Theological Impatience image

Theological Impatience

Theological impatience is one of the most troubling features of our generation. Examples of impatience in everyday life abound – measuring your progress against that of the person in the adjacent supermarket queue, tutting at the slowness of a microwave dinner – but far more inisidious is the way this everyday impatience now manifests itself in the way we do theology. Assuming, as we are often told, “the means is the message” (that is, the physical way in which you communicate something forms an important part of what you communicate), we would expect that: if theology is done in blog comments and tweets and Facebook posts, then it would be surprising if that did not make us theologically impatient. This is true of what we write, as Matt reminded us on Friday. And it’s also, perhaps less obviously, true of what we read.

When we read things on computer screens, we get used to scrolling and skimming. (For me, this is a good argument for retaining paper Bibles, but that’s another issue.) We get used to the cosy illusion that we have read and understood something because we got from the top of the page to the bottom of the page. Frequently, however, we haven’t. Our theological impatience, fuelled by a world in which (so we tell ourselves) we are entitled to know anything we want as quickly as we want to know it, is often getting the better of us.

A few examples from last week. Last Tuesday, I read that a guy called Ben Stevens was republishing Jonathan Edwards in readable English, and tweeted my approval – but in doing so, made the quip that “Jonathan Edwards is theologically brilliant and virtually unreadable.” My friend Matt Anderson (from Mere Orthodoxy) and John Wilson (from Books and Culture) both responded, very helpfully, that for someone like me to describe Edwards as “unreadable” only served to reinforce the notion that he wasn’t worth wrestling with because he was difficult. I had, without thinking about it, added yet another bit of fuel to the fire of theological impatience with which our generation is already struggling (even though I, and I think Matt and John, still think that the Edwards project is a great idea). They were right.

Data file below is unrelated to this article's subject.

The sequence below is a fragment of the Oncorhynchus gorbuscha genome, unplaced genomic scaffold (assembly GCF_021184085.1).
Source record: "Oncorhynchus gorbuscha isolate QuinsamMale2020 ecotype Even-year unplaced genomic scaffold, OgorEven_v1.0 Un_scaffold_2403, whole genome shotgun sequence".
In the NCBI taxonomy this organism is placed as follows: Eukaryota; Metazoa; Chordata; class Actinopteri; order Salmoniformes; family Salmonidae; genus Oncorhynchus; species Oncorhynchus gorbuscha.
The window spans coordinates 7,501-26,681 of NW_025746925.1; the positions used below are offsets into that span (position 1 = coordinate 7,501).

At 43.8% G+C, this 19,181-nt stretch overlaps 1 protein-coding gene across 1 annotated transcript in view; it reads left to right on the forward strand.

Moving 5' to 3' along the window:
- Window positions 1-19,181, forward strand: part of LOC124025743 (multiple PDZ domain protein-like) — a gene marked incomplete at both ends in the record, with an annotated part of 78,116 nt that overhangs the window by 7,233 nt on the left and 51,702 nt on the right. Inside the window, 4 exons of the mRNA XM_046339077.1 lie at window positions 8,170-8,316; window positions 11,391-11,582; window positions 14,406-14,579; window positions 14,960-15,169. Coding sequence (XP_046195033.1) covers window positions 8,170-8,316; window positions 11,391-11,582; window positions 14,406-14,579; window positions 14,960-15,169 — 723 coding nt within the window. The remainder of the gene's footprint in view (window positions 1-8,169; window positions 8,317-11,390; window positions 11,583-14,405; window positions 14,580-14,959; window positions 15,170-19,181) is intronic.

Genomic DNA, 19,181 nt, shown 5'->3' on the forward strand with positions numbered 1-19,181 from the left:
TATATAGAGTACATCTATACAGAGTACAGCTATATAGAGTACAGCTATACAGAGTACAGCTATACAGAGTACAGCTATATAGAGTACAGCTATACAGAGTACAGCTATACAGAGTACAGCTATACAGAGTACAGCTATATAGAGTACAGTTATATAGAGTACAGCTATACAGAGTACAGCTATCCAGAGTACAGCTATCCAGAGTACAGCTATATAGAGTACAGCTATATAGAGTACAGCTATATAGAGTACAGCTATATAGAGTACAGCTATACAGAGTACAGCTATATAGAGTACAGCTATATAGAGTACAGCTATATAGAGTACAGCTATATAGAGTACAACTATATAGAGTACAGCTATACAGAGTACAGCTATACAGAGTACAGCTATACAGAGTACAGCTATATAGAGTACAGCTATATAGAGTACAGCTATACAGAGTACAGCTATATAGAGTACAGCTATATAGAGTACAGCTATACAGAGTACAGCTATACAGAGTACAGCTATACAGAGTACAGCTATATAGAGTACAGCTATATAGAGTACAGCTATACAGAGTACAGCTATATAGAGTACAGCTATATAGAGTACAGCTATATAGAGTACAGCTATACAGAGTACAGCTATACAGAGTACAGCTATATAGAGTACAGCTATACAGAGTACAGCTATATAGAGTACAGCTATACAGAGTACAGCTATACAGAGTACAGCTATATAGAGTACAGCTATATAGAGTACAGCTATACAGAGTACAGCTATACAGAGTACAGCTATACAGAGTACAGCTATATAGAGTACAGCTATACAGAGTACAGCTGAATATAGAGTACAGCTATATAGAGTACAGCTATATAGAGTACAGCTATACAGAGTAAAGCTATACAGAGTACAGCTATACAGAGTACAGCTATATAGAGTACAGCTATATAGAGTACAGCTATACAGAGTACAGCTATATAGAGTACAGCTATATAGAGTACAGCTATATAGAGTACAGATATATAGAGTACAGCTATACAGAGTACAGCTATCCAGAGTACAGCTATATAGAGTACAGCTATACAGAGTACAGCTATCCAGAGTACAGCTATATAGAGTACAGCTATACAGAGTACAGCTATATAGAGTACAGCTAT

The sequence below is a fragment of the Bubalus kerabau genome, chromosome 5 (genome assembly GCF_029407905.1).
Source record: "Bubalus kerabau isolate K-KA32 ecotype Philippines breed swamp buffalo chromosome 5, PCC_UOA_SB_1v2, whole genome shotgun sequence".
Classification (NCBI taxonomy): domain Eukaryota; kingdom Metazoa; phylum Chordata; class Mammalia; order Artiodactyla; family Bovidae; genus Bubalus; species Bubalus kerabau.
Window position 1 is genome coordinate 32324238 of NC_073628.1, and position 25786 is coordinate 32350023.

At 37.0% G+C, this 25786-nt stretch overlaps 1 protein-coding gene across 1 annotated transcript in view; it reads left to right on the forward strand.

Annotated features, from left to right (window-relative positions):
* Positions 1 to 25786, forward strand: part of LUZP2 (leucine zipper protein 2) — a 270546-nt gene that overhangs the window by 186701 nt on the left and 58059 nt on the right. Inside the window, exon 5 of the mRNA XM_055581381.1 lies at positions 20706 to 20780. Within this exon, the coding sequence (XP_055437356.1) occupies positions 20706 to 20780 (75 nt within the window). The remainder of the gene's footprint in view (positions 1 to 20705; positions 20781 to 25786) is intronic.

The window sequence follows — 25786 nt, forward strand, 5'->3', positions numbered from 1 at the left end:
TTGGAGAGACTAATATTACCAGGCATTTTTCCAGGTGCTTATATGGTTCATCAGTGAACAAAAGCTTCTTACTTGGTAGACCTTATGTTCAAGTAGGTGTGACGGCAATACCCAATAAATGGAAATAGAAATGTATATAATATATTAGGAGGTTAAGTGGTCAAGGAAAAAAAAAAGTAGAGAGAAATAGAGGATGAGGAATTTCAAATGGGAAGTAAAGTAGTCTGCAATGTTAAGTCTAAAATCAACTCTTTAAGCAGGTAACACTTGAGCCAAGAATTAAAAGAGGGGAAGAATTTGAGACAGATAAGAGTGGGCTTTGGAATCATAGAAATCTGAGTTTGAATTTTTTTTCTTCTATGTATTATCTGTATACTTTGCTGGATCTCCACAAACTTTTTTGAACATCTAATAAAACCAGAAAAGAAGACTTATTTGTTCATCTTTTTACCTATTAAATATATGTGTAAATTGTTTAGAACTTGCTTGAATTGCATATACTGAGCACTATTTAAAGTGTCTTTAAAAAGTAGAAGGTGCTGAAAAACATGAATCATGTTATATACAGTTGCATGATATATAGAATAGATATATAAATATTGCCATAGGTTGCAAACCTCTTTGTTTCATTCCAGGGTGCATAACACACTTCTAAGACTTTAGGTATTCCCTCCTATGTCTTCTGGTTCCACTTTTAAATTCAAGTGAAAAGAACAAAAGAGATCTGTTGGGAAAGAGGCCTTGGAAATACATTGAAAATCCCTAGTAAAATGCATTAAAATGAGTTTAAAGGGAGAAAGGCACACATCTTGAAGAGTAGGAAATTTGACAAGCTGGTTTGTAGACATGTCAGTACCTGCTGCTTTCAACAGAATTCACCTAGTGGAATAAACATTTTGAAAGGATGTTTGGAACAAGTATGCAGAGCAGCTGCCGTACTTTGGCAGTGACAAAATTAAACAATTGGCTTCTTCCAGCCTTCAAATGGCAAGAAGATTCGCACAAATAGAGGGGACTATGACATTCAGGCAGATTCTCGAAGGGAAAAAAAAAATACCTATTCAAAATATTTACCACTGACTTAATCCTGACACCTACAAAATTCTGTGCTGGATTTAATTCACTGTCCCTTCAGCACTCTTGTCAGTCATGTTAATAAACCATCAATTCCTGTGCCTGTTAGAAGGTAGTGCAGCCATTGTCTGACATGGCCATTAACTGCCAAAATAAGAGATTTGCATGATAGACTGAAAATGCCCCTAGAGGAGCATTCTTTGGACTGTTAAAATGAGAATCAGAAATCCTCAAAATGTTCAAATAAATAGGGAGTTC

Wednesday was a very odd day. I was slammed for being a mainliney, floaty liberal in the morning, for saying in a TGC article that inerrancy was based on evidence and therefore “provisional”, and then slammed for having a low view of women in the afternoon and evening, for this post on feminism and the notion of equality. What was interesting, on reflection, was not the reaction itself (which could have been anticipated by a less naive writer than I am), but the extent to which theological impatience manifested itself. Tweeted excerpts of my TGC post distorted my position considerably, as these things go, resulting in some readers thinking I was opposing inerrancy when in fact I was defending it. One feminist wrote an entire blog response to the equality post, without having read it sufficiently carefully to notice that the text she was objecting to was written by Alastair Roberts and not me. (I thought, and still think, it was a fascinating piece, and Alastair’s subsequent defence of it is also well worth a read, but that is not my point here.) A number of others celebrated her article, again without noticing or commenting that she hadn’t even identified the author correctly (although she has since had this pointed out to her and clarified it). And one commenter said some fairly unpleasant things about Alastair himself, effectively on the grounds that since his posts were comprehensive and articulate, he couldn’t reasonably be engaged with. It was as if, having sown the wind of theological impatience with my Edwards comment on Tuesday, I had reaped the whirlwind on Wednesday.

And then, in the middle of all this, came a wonderfully insightful post from Wesley Hill, entitled “An Impatience with Biblical Exegesis.” He began:

I want to try to comment on a—what to call it? a trend? a mood?—I’m seeing in the ongoing Christian conversations and debates about same-sex marriage. I’d like to call it an impatience with biblical exegesis, and here’s what I mean by that:

When I go and speak in various venues about Christian faith and sexuality, I hear comments like the following with more and more regularity: “We know that both sides aren’t going to agree about what the Bible says. And we know that both sides already know which are their favorite verses and how they interpret them, so we’re not going to change each other’s minds. But what we can do is share our stories with one another. We can learn to understand each other’s lives better. We can gain more empathy for each other. So let’s focus on that rather than having yet another ‘debate’ about the Bible.”

... I am more and more unhappy with this mood or trend, and I’m determined to try to talk more about Scripture in future speaking engagements and debates that I participate in.

Good call.

Theological impatience is everywhere, and we do ourselves no favours if we capitulate to the easy-answer, emotivist, two-half-points-and-an-accusation style of discourse that characterises the social media generation. That means reading thoughtfully, writing slowly, thinking thoroughly, and above all, expounding the scriptures carefully. Who knows? It might also mean having another crack at Jonathan Edwards.


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